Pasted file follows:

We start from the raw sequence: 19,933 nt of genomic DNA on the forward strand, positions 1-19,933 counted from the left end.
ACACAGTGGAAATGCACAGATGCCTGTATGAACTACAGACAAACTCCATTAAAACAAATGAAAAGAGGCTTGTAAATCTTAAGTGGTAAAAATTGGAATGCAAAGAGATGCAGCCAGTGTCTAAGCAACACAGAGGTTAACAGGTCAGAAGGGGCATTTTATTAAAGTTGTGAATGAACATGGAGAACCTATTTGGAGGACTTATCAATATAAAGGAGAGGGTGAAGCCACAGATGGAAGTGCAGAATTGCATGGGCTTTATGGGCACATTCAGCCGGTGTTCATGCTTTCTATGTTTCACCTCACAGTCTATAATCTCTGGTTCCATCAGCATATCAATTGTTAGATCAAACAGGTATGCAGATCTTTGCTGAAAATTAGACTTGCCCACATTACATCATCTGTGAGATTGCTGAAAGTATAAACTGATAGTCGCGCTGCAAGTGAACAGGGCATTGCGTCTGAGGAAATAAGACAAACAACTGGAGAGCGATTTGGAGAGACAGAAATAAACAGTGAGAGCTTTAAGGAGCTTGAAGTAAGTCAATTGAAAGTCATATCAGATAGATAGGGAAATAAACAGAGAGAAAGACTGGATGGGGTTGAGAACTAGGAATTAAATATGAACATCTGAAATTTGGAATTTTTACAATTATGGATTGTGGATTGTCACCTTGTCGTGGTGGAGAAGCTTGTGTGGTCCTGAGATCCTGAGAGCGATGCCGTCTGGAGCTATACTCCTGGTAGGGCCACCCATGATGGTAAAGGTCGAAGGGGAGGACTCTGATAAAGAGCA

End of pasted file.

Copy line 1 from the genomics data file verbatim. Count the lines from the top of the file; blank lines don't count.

We start from the raw sequence: 19,933 nt of genomic DNA on the forward strand, positions 1-19,933 counted from the left end.